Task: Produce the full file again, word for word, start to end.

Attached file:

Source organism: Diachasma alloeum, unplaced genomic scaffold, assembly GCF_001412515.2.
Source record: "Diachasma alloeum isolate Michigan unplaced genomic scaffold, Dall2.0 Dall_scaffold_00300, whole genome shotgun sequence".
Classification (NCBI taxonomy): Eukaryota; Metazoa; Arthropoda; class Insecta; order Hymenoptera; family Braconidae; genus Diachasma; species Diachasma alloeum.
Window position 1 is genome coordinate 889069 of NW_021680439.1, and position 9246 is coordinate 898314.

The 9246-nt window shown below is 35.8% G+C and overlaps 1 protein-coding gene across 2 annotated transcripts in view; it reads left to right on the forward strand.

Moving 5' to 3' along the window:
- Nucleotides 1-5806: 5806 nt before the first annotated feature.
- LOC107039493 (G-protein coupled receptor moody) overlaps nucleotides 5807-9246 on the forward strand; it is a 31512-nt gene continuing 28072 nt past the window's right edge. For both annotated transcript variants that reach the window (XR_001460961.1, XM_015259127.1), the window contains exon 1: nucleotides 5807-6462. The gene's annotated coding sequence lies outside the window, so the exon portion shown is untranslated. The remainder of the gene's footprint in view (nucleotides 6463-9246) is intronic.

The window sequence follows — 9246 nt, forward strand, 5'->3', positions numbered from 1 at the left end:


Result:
Source organism: Diachasma alloeum, unplaced genomic scaffold, assembly GCF_001412515.2.
Source record: "Diachasma alloeum isolate Michigan unplaced genomic scaffold, Dall2.0 Dall_scaffold_00300, whole genome shotgun sequence".
Classification (NCBI taxonomy): Eukaryota; Metazoa; Arthropoda; class Insecta; order Hymenoptera; family Braconidae; genus Diachasma; species Diachasma alloeum.
Window position 1 is genome coordinate 889069 of NW_021680439.1, and position 9246 is coordinate 898314.

The 9246-nt window shown below is 35.8% G+C and overlaps 1 protein-coding gene across 2 annotated transcripts in view; it reads left to right on the forward strand.

Moving 5' to 3' along the window:
- Nucleotides 1-5806: 5806 nt before the first annotated feature.
- LOC107039493 (G-protein coupled receptor moody) overlaps nucleotides 5807-9246 on the forward strand; it is a 31512-nt gene continuing 28072 nt past the window's right edge. For both annotated transcript variants that reach the window (XR_001460961.1, XM_015259127.1), the window contains exon 1: nucleotides 5807-6462. The gene's annotated coding sequence lies outside the window, so the exon portion shown is untranslated. The remainder of the gene's footprint in view (nucleotides 6463-9246) is intronic.

The window sequence follows — 9246 nt, forward strand, 5'->3', positions numbered from 1 at the left end: